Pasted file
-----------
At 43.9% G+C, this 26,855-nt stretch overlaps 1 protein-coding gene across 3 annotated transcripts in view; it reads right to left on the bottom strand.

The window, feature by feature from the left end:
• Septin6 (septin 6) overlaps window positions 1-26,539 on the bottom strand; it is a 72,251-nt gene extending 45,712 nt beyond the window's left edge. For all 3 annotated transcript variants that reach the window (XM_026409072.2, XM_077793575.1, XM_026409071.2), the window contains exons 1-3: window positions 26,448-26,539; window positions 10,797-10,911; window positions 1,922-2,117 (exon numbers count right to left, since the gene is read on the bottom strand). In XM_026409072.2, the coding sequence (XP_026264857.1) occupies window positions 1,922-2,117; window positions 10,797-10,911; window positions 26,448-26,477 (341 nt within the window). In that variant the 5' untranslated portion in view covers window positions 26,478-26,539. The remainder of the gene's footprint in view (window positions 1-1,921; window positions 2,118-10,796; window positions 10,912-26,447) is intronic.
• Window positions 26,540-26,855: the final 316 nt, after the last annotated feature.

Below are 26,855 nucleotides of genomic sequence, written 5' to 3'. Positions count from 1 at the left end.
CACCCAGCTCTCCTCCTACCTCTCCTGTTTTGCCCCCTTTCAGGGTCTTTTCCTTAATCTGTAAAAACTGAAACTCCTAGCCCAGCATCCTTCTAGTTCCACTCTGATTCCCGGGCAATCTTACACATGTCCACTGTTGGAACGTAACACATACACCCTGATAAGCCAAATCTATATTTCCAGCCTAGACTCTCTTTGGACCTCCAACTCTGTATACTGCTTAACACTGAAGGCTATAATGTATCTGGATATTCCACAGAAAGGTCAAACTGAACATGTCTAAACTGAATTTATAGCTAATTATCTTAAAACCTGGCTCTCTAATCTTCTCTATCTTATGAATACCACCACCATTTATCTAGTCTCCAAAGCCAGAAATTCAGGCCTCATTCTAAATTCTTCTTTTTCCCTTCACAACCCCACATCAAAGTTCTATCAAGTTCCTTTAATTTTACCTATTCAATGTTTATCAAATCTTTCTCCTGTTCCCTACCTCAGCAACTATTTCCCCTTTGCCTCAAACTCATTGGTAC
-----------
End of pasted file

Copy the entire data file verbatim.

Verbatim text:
At 43.9% G+C, this 26,855-nt stretch overlaps 1 protein-coding gene across 3 annotated transcripts in view; it reads right to left on the bottom strand.

The window, feature by feature from the left end:
• Septin6 (septin 6) overlaps window positions 1-26,539 on the bottom strand; it is a 72,251-nt gene extending 45,712 nt beyond the window's left edge. For all 3 annotated transcript variants that reach the window (XM_026409072.2, XM_077793575.1, XM_026409071.2), the window contains exons 1-3: window positions 26,448-26,539; window positions 10,797-10,911; window positions 1,922-2,117 (exon numbers count right to left, since the gene is read on the bottom strand). In XM_026409072.2, the coding sequence (XP_026264857.1) occupies window positions 1,922-2,117; window positions 10,797-10,911; window positions 26,448-26,477 (341 nt within the window). In that variant the 5' untranslated portion in view covers window positions 26,478-26,539. The remainder of the gene's footprint in view (window positions 1-1,921; window positions 2,118-10,796; window positions 10,912-26,447) is intronic.
• Window positions 26,540-26,855: the final 316 nt, after the last annotated feature.

Below are 26,855 nucleotides of genomic sequence, written 5' to 3'. Positions count from 1 at the left end.
CACCCAGCTCTCCTCCTACCTCTCCTGTTTTGCCCCCTTTCAGGGTCTTTTCCTTAATCTGTAAAAACTGAAACTCCTAGCCCAGCATCCTTCTAGTTCCACTCTGATTCCCGGGCAATCTTACACATGTCCACTGTTGGAACGTAACACATACACCCTGATAAGCCAAATCTATATTTCCAGCCTAGACTCTCTTTGGACCTCCAACTCTGTATACTGCTTAACACTGAAGGCTATAATGTATCTGGATATTCCACAGAAAGGTCAAACTGAACATGTCTAAACTGAATTTATAGCTAATTATCTTAAAACCTGGCTCTCTAATCTTCTCTATCTTATGAATACCACCACCATTTATCTAGTCTCCAAAGCCAGAAATTCAGGCCTCATTCTAAATTCTTCTTTTTCCCTTCACAACCCCACATCAAAGTTCTATCAAGTTCCTTTAATTTTACCTATTCAATGTTTATCAAATCTTTCTCCTGTTCCCTACCTCAGCAACTATTTCCCCTTTGCCTCAAACTCATTGGTAC